Alright Ducks fans. It’s a bummer out there. Almost everywhere you look, there is no sports coverage.
Nada. Zippo. Diddly squat.
So, what are you going to do? Well, I got two words for you: Buck up. When the real world fails you, it’s time to retreat into the pleasures and delights of Fantasyland.
After a day of perusing Twitter, desperately searching (unsuccessfully) for any sporting-type event featuring human beings and a ball, I came across a tweet from 247 Sports Oregon writer Matt Prehm. Prehm’s tweet essentially asked fans, “Who is your fantasy Oregon basketball team?”
The rules were simple: Build your Oregon basketball super team, but you can’t have two players who played on the same team. For example, you couldn’t have Jordan Bell and Dillon Brooks. Easy right?
Build your Oregon basketball super team, but you’re not allowed to have anyone who played with someone else on the team. So you can’t say Jordan Bell at C and Payton Pritchard at PG.
G – Terrell Brandon
G – Ron Lee
F – Luke Jackson
F – Maarty Leunen
C – Jordan Bell
— Matt Prehm (@MattPrehm) March 20, 2020
So, who made it on my Oregon super basketball team?
Here it goes:
G – Luke Ridnour — Arguably one of the most dynamic guards in Oregon Ducks basketball history, Ridnour was electric. He tallied 1399 career points, 500 career assists, and finished with a career free-throw average of nearly 86%, ranking fifth in the Pac-10. During his final season, Ridnour ranked first in the conference in both free-throw percentage (88%) and free-throw attempts (471). Just in case you missed out on watching him play alongside teammates Luke Jackson and Fred Jones at MacArthur Court, Ridnour and company had those old wooden bleachers squeakin’ and rockin’.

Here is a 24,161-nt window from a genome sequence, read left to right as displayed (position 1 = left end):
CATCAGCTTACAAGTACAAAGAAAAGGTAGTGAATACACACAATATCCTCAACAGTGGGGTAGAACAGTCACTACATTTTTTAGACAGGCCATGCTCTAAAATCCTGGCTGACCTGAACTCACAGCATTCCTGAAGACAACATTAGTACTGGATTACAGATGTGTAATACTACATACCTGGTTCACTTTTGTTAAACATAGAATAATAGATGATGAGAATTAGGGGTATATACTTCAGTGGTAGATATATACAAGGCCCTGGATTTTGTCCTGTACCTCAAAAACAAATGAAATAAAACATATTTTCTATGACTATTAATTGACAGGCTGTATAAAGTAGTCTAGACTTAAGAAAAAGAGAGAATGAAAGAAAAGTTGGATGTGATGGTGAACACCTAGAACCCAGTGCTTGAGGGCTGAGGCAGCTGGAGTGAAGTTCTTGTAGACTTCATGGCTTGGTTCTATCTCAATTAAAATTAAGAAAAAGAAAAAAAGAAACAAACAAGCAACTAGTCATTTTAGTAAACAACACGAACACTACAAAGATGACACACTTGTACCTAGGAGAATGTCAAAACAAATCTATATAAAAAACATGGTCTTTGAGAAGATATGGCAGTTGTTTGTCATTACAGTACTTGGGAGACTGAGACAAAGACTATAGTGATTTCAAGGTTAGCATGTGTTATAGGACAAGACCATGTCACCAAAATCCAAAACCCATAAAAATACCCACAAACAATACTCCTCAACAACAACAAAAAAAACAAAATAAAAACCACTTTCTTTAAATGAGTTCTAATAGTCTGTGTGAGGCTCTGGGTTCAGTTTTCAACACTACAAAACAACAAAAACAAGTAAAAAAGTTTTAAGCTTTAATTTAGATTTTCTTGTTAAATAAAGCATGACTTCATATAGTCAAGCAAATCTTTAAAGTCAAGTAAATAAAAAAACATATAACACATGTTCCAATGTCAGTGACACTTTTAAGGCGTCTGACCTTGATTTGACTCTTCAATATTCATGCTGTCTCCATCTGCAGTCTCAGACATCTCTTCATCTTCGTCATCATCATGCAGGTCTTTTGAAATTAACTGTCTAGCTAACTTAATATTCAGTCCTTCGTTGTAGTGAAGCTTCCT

G – Aaron Brooks — Brooks, a native of Seattle, Washington, was a four-year starter for the Ducks and replaced the vacancy left by Luke Ridnour. Brooks averaged 13 points, 3.5 rebounds and four assists per game. In his final season, Brooks led the Ducks to a 29-8 overall record, scoring 621 points and grabbing 149 rebounds, 48 steals, and six blocks. Also, during his senior campaign, Brooks shot a mindblowing 40% from beyond the arc.
C – Bol Bol — After a disappointing injury early in the season, Bol’s brief career at Oregon was disappointing to say the least. However, the numbers he posted during his short tenure were remarkable, suggesting he would have had a fantastic single season with Ducks if he had remained healthy. Over the course of nine games, Bol led the Ducks in scoring (21 ppg), rebounding (9.6 ppg) and blocks (2.7 ppg) and scored in double figures every game. Bol was also the first and only Oregon freshman to start his career with back-to-back double-doubles. Whoa, man.
F – Chris Boucher — After tearing his ACL during his senior season, Boucher finished his Oregon career ranked second in UO blocked shots (189). With the Ducks, Boucher averaged 12.0 points and 6.8 rebounds per game, scoring 825 career points. One of his most memorable accomplishments while playing at Oregon was finishing with not just one, but four of the top six single-game blocked shots records in school history.
F – Greg Ballard — Between 1973 and 1977, Ballard set the school record with 1,114 career rebounds, and he still holds the record today. Ballard also holds the Ducks’ single-game scoring record of 43 points against Oral Roberts in 1977, and he scored 1,829 career points, ranking fourth in Oregon history. The man was a legend.
Don’t be a Debbie-downer, Ducks fans. Who made it on your Oregon super men’s basketball team?
San Diego, California
Top photo by Gary Breedlove
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